My efforts to write about learning Silverlight in Seven Days are filled with omissions and gaps. While each Silverlight "day" really does constitute one day’s worth of studying, they haven’t been contiguous days. One large gap is due to a trip I had to make to Washington D.C. to settle personal affairs. Others were job related since, like most of you, I have to maintain my day job even as I’m expending effort to learn new technology in my off time — which, however, will eventually feed back into my day job. Which invites the obvious question of whether learning technology is really work time or private time. I tend to think of it as private time, since I enjoy it immensely and grow personally by doing it. All the same — and I believe this is not the case in most IT shops — my day job is actually forward looking about this sort of thing, and allows me to spend part of my day learning all the new acronyms coming out of Redmond — in some sense paying me to do something I love. But an equally valid way of looking at it is that I am working to keep my IT shop informed about the best solutions for its upcoming projects, and the reward for the investment of time and energy I make in learning these technologies are ultimately reaped by my company. I am, in effect, investing my company’s time wisely.
Should we choose to look at the matter in this way, then it is important that the time spent on learning technology be used optimally. This is hampered by the fact that information about things like WCF, WPF, WF (the initial "W" is typically truncated, I assume, because it evokes notions of profession wrestling) and Silverlight are poorly disseminated. Half of the effort spent on learning new tech involves tracking down the proper resources, weeding out the unhelpful books that misstate what they can offer and the ones that are just poorly written or misinformed, and finding the correct location for the online resources — including source code — that one needs. Scott Galloway has a great post about this problem over on his blog: http://www.mostlylucid.net/.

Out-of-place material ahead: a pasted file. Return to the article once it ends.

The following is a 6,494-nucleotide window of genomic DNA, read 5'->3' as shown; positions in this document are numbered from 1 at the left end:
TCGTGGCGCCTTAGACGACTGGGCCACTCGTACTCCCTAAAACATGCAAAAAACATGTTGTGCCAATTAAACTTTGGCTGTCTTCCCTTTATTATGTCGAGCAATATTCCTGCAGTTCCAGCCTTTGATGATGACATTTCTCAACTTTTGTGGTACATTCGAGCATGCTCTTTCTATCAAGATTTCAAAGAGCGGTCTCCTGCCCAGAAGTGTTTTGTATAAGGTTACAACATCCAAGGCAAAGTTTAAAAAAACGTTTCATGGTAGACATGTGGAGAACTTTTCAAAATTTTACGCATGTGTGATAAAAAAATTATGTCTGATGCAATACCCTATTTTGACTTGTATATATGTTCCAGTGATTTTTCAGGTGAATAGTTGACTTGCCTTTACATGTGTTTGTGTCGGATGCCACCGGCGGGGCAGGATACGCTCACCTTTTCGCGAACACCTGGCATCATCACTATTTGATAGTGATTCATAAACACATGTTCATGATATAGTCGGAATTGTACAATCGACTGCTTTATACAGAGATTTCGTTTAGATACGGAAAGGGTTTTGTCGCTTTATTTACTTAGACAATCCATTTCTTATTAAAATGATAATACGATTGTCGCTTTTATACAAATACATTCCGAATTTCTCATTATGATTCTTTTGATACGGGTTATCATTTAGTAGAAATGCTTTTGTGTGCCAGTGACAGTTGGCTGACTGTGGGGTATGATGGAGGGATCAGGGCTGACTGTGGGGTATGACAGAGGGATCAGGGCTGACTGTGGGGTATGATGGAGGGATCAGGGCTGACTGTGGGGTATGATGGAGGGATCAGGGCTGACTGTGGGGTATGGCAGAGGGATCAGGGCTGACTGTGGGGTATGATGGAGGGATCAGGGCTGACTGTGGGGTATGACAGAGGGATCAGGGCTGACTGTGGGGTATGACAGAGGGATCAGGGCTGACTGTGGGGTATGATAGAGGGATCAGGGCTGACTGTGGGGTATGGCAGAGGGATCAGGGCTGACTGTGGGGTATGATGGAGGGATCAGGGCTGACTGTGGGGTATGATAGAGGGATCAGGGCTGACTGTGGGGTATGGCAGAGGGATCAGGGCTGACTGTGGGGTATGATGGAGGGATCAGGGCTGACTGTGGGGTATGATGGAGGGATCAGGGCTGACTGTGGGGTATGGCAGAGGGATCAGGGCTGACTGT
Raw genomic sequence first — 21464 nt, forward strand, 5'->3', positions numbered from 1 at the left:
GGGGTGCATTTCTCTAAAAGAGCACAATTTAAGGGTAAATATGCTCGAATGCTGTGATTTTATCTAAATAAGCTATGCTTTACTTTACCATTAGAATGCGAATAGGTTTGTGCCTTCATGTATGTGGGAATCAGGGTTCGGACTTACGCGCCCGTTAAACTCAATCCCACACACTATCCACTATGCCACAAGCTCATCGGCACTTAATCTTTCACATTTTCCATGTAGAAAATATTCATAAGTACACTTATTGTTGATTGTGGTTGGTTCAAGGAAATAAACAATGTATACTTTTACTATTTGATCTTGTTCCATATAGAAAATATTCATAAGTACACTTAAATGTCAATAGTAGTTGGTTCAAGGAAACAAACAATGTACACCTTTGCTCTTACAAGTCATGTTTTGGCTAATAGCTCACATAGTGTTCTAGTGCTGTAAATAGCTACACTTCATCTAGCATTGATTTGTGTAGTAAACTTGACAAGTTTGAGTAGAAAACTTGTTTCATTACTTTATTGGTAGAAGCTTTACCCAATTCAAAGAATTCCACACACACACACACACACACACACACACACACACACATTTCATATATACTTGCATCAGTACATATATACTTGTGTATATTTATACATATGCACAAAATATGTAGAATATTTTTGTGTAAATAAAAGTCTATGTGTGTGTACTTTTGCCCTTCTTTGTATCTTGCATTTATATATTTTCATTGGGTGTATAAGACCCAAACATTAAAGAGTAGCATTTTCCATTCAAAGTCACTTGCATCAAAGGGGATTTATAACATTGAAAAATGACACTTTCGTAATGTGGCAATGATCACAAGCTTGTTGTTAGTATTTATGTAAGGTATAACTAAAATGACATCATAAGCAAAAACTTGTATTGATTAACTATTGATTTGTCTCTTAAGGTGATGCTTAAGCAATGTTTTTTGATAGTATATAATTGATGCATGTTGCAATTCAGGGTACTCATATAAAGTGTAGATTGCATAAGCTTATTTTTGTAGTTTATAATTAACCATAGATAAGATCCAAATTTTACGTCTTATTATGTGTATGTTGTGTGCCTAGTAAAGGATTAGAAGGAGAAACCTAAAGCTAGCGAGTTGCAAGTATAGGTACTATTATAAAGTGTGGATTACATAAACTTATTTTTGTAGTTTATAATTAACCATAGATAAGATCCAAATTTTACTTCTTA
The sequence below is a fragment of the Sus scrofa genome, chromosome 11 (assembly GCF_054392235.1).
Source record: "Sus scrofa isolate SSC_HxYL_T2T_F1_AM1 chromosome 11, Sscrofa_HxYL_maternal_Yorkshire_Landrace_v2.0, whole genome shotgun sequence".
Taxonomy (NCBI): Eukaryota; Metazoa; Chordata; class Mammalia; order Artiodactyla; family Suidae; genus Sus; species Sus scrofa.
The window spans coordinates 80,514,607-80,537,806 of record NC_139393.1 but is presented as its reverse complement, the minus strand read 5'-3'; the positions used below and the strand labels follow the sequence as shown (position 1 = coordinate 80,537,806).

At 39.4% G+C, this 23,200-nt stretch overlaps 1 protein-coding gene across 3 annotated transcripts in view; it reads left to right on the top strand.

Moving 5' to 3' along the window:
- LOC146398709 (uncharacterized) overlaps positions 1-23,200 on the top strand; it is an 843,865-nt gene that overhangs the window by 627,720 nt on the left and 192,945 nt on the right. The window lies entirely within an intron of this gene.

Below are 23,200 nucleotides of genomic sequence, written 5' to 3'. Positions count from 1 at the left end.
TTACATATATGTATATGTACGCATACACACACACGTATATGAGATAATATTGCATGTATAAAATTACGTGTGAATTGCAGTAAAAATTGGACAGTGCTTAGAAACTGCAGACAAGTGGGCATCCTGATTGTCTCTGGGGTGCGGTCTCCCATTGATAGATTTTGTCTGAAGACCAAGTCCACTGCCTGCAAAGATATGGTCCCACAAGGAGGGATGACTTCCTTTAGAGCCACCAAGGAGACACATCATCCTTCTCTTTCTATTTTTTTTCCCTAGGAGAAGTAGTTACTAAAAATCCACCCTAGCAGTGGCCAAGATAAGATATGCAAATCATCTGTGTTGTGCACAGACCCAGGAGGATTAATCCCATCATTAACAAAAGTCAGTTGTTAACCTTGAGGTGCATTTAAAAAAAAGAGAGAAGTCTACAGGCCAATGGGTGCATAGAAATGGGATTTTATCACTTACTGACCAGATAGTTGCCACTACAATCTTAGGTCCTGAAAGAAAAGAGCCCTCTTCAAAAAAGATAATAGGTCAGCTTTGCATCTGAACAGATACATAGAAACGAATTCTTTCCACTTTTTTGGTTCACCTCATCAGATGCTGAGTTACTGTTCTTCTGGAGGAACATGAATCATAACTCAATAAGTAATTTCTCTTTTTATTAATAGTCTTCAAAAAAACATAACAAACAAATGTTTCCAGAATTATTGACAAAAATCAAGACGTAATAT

The other half is spent actually engorging all the information that is available. There is a scene from Johnny Mnemonic, that peculiar 1995 Keanu Reeves sci-fi vehicle, in which Keanu uploads 300 megabytes of data into his cerebral cortex. In order to prepare for it, he puts a bite guard in his mouth, clamps down and, with evident consternation on his face, yells out "hit me." This is how I feel whenever I prepare myself to sit down with a tech book.
A tech book is not a friendly beast. You cannot curl up with it in bed. You never giggle over a clever turn of phrase and beg your partner to allow you to read her a passage aloud. Instead, it is a big heap of bound paper, generally printed in large type in an apparent attempt to make it seem weightier than it has any right to be, which you have to plow through in a Sisyphusian effort to reach the end. In truth, no one ever gets to the end of one of these things because we all get bogged down in the details. This is natural enough, because the presentation is typically all about the details after the initial chapter, and the initial chapter tends to alternate between vagueness and hello world samples to the point that it just can’t be taken very seriously. But then we get lost in the details. There is so much we don’t understand in reading through these tech books that we become frantic over the thought that we might be missing something important — the key that unlocks all the material we are trying to absorb. The reading process becomes slower and more onerous until finally external affairs draw us back into the life-world or we throw our tech book to the wall where, with luck, it shatters into a million pieces and we never have to pick up reading again where we left off.